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Greek Mathematical Poetry

Laura E. Winters

Union College

Contained in Book XIV of the Palatine Anthology, among riddles, enigmas, and oracles, are forty-four epigrams that pose mathematical problems. While they may appear at first to be frivolous or even trivial both as poetry and as mathematics, these fascinating pieces lie at a crossroads of Greek intellectual culture, where theoretical and practical mathematics, elementary education and elite intellectual recreation all intersect. Similar epigrams in the works of Archimedes, Diophantus, and others provide a glimpse into the origins of these poems and the cultural orientation of Greek mathematics.

In this paper, I will briefly review the literary and mathematical features of the epigrams in the Palatine anthology, before discussing the significance of the genre to practicing mathematicians. I will argue that the engagement of Archimedes and Diophantus with arithmetical epigrams is evidence of a tradition in which recreational mathematics actively interfaced with the work of serious practitioners.

The most salient feature of the epigrams in mathematical practice is that, although they span from the third century BCE to the fourth century CE, they are only ever associated with one mathematical school. It has recently been demonstrated that there were two primary traditions of Greek theoretical mathematics: the systematist school, epitomized by Euclid, whose methodology was proof-based, generalizing, and highly idealized; and the heurist school, whose methodology focused on flexible and iterative problem-solving and transferrable specifics (Winters 2020). Of the several mathematicians who engaged with epigrammatic poetry, not one worked in the systematist tradition.

Why should only the heurist school take an interest in mathematical epigrams? It is not the case that the systematists were unconcerned with arithmetical theory. Both Euclid and Apollonius of Perga wrote on the subject, and Nicomachus’ Introduction to Arithmetic is a systematist text in outlook, though methodologically rudimentary according to its intended audience. Nor is it the case that the systematists had no interest in poetry. But when systematist mathematics does involve poetry, it is in the style of epic (such as Apollonius’ hexameter lines in his untitled arithmetical work in Pappus' Synagoge) or didactic (such as Aratus’ poetic adaptation of Eudoxus’ astronomical work, the Phaenomena).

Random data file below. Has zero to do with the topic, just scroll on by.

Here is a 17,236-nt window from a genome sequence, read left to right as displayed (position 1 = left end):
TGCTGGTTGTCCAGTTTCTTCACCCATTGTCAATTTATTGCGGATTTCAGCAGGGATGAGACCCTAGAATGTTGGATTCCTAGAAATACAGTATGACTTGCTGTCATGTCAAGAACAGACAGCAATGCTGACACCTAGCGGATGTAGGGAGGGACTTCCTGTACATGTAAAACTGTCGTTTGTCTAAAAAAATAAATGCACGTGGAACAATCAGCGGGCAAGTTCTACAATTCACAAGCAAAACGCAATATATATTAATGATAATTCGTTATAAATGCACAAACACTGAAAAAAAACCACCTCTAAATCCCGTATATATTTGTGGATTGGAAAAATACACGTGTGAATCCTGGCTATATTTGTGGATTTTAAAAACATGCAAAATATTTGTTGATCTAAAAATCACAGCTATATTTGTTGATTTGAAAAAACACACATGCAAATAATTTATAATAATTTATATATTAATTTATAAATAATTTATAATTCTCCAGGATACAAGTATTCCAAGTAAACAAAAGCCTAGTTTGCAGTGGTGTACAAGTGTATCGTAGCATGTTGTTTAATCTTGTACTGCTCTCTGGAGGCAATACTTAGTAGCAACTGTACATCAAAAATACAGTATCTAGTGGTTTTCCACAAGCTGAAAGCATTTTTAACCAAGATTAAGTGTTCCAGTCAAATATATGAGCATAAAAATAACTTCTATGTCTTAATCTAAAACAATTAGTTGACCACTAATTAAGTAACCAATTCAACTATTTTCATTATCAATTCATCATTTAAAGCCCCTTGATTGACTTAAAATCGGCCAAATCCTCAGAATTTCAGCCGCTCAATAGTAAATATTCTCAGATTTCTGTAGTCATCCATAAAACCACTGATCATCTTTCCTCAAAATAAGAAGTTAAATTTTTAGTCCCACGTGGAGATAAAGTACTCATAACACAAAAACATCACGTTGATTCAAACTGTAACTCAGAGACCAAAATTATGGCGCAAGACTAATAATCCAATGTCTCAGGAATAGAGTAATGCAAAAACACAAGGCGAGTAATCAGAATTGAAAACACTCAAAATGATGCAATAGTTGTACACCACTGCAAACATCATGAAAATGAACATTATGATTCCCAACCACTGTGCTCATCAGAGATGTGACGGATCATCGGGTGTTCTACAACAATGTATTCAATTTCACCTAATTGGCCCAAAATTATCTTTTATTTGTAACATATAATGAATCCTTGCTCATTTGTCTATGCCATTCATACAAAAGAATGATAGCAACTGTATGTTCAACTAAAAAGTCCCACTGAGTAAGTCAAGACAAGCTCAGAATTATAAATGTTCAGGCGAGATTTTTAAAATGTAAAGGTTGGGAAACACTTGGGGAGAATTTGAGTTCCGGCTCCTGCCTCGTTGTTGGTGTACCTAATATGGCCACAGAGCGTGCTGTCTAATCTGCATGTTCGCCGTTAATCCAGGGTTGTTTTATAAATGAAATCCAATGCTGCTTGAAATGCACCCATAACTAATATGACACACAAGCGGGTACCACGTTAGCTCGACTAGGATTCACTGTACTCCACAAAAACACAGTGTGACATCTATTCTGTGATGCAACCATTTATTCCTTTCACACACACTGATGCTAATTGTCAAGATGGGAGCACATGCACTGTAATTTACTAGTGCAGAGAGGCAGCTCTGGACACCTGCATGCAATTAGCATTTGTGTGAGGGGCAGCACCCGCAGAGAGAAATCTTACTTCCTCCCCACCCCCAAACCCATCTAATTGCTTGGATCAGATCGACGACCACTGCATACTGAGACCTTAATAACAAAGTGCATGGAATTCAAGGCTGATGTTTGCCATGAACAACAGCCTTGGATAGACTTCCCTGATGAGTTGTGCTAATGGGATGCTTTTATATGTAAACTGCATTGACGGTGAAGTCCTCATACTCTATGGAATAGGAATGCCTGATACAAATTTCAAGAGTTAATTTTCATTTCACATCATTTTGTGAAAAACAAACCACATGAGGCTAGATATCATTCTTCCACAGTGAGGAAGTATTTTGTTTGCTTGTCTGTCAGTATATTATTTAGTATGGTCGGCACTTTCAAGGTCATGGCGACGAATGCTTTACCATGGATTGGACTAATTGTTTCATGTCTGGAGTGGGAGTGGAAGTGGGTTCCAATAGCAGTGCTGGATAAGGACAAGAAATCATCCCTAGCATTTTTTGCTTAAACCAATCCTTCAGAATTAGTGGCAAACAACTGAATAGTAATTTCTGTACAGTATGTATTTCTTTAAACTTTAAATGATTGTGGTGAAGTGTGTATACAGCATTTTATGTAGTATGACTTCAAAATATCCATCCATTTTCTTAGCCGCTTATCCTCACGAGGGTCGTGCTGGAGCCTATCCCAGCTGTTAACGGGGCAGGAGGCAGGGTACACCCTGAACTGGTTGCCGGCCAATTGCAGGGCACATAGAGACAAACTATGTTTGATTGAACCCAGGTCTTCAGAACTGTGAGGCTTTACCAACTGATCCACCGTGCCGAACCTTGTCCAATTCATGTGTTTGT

I will argue that the reason for this division is that the mathematical epigrams align specifically with the methodological interests of the heurist school, but not the systematist. That is, these poems invite the reader to experiment with a style of problem-solving that requires both literary and mathematical acumen. The problems, when solved, do not prove universal principles as the systematists do in their work—rather, the process of problem-solving itself becomes a form of transferrable knowledge and an algorithm for generating new methods of solution. This is the core of heurist mathematics.

The mathematical epigrams show that the interests of practicing mathematicians were in conversation for centuries with areas of intellectual life such as education and recreation. In short, mathematical theory was not isolated from the rest of Greek intellectual culture, but was part of its literary and social traditions.

Session/Panel Title

Ancient Scholarship

Session/Paper Number

12.5

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